Use Cases and Application Purposes of Social Media in Healthcare

Use Cases and Application Purposes of Social Media in Healthcare

Kerstin Denecke (Innovation Center for Computer Assisted Surgery, Germany)
DOI: 10.4018/978-1-4666-8614-4.ch045
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Abstract

This chapter presents the current state and outlines future directions in the possibilities of applying and exploiting social media in supporting healthcare processes. Starting from the abstracts of the Medicine 2.0 conference in 2012, the authors identify categories of application purposes for social media-based healthcare applications. The applications of social media tools and data are categorized into five groups: 1) supporting the treatment process, 2) for information gathering and prevention, 3) for networking and information exchange, 4) for knowledge management, and 5) for research and monitoring. Use of social media for information gathering and disease prevention is most prevalent. Existing applications mainly concentrate on supporting treatment of chronic and mental diseases. Technology is ready for supporting such applications. To go further in that direction, organizational and legal issues need to be addressed, including developing concepts for integrating with clinical information settings, establishing financing models, and ensuring security and trust.
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Introduction

Advances in Internet and mobile technologies changed the way how people access, use and share information. New ways of communicating came up, enabling for timeless and location-independent information exchange. These new media comprise instant messaging, blogs, social networking (e.g. Facebook) or video sharing (e.g. YouTube). While younger populations were fast in adopting these new technologies, the number of older adults using these tools is also growing fast. What does social media has to do with healthcare?

Social media can be both - tool and information source for healthcare applications in various perspectives. Tools are enabling communication, networking or information exchange. Social media is also an information source for patients and health carers. Hospitals and physicians are providing information on offered healthcare services; physicians are further presenting information on latest biomedical research results and treatments and patients provide information on their experiences, but also seek help through social media. In particular people suffering from chronic conditions or from rare diseases use these new media. They can learn what others have to say about quality of care, or learn important issues regarding treatment and diagnosis. Social media leads to empowered patients equipped with sophisticated technological tools.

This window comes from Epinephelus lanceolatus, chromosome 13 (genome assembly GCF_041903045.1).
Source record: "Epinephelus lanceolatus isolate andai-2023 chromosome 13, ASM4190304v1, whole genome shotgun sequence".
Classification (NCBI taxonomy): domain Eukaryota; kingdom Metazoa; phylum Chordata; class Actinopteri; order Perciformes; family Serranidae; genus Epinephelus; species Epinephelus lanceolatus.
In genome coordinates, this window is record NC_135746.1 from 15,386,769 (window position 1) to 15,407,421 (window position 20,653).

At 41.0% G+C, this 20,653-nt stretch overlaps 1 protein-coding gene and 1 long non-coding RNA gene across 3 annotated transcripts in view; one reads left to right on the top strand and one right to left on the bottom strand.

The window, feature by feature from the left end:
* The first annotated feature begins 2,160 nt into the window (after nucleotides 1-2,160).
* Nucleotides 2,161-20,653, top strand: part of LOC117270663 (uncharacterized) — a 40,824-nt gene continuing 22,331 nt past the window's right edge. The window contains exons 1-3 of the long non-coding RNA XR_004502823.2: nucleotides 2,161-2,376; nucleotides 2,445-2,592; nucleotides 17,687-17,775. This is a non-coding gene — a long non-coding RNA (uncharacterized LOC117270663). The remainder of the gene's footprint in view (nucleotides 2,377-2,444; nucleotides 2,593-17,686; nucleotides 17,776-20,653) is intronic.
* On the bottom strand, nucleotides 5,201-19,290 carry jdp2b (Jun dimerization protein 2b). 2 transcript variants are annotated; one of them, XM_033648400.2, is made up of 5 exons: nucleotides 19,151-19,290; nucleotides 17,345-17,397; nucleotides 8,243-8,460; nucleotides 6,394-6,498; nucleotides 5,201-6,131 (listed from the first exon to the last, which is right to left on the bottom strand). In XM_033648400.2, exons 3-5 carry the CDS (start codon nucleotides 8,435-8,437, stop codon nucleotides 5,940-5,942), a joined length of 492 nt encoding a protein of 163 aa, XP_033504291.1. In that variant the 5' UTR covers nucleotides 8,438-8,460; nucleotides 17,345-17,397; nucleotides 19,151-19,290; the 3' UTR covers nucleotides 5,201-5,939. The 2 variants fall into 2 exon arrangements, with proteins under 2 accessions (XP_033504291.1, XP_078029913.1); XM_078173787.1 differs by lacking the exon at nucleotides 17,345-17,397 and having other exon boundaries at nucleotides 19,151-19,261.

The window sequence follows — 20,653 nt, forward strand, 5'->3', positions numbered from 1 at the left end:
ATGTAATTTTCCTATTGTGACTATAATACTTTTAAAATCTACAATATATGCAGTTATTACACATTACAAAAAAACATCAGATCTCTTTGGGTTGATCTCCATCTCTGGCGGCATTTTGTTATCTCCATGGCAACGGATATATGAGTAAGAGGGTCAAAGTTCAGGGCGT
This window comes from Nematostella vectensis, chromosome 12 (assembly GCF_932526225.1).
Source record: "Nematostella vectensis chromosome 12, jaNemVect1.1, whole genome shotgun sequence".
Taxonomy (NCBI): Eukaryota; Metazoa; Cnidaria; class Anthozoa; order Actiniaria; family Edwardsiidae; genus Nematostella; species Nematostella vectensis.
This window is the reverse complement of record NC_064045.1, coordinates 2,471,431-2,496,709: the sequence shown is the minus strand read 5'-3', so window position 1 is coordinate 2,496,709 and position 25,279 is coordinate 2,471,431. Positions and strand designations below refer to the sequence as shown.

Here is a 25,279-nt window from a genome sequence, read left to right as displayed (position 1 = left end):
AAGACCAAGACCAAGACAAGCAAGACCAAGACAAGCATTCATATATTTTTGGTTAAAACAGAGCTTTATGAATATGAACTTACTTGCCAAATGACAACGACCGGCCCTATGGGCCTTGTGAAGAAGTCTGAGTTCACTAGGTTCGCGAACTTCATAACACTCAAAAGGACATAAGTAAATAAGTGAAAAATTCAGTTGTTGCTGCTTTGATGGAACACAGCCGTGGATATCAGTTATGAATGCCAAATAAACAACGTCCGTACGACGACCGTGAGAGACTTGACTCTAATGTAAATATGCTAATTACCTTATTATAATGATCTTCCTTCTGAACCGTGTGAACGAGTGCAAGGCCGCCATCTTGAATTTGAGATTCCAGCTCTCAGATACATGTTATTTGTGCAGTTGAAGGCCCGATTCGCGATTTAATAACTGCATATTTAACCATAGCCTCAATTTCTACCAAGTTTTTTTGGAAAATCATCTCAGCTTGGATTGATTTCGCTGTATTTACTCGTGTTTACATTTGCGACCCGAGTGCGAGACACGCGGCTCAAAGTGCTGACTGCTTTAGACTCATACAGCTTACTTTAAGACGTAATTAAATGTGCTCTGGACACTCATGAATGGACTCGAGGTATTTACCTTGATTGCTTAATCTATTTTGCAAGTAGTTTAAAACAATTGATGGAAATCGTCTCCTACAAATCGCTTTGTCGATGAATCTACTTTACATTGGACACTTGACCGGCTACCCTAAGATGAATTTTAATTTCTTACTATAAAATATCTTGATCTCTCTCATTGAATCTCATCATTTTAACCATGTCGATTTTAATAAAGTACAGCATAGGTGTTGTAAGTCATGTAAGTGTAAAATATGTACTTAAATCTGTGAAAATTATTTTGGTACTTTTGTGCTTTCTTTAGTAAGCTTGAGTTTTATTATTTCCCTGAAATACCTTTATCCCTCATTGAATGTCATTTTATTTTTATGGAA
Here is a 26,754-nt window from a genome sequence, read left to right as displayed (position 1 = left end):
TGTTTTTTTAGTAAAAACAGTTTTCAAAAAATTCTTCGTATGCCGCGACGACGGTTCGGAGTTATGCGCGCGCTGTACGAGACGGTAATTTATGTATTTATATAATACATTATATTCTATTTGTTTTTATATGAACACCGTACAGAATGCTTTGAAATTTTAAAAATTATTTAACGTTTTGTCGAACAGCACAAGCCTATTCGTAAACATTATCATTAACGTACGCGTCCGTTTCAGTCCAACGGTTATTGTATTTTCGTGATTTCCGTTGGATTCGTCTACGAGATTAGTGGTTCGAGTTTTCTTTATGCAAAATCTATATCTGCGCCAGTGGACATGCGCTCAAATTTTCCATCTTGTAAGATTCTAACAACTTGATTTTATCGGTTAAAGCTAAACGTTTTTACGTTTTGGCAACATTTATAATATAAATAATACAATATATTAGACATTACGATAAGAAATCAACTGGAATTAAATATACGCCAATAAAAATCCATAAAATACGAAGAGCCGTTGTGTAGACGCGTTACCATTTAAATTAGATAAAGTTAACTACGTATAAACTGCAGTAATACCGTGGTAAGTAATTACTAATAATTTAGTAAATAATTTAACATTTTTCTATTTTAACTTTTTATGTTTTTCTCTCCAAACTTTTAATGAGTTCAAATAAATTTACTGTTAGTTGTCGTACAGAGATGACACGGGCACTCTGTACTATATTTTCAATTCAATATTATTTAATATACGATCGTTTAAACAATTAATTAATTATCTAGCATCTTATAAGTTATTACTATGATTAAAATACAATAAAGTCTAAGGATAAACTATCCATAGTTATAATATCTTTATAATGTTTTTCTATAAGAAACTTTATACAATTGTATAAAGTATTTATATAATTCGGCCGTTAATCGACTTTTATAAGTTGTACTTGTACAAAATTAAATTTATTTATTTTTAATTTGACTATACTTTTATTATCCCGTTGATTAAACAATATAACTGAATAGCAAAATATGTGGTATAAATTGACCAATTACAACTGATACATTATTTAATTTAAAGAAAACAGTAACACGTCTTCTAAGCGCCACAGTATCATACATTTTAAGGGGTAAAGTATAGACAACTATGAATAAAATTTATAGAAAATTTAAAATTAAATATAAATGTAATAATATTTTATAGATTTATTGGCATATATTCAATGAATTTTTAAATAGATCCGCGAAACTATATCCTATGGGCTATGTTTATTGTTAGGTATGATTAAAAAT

In fact, patients increasingly rely on the Internet when looking for medical information and advice which increases their ability to share personal experiences and opinions on health concerns (Lau, Siek & Fernandez-Luque, 2011). In a survey performed by the Pew Research Center and California Healthcare foundation it has been found out that 66% of internet users look online for information about a specific disease or medical problem and 56% search for information on a particular treatment (Fox, 2011). This shows that patients take over the responsibility on healthcare treatment decisions via actively seeking information and options on the web. Mayo Clinic researchers have opined that social media has begun a process of “revolutionizing healthcare” by improving healthcare and quality of life (Aase, Goldman, 2012). The Mayo Clinic Center for Social Media compiled a list of health-related organizations1 that are actively using social networking sites. It shows that healthcare providers are also interested in using the social media for informing patients and to communicate with them. For example, medical centers inform in their YouTube channels on latest research achievements in clinical therapy (e.g. the YouTube channel of the Mayo clinic, http://www.youtube.com/user/mayoclinic). Advertising healthcare services via the internet is nowadays practiced by many healthcare providers2.

Beyond, through social-media tools, new possibilities for collaboration and information exchange in healthcare come up. Further, applications are coming up that make use of this new information source; they analyze and interpret the social-media data for example for disease surveillance purposes. Beyond, social-media tools can be applied to support healthcare processes. Bringing social-media tools into healthcare becomes more and more an issue.

The objective of this chapter is to categorize existing approaches and tools of making use of social media in healthcare, to present existing and future use case scenarios and to describe open issues including strengths and weaknesses. We will investigate how social-media data and tools can be used in the treatment process including therapy, diagnosis, and prevention. Existing application areas will be categorised. The following questions will be addressed:

  • How can social-media data and tools be used in healthcare?

  • Which application purposes can be distinguished?

  • Which open research questions do exist?

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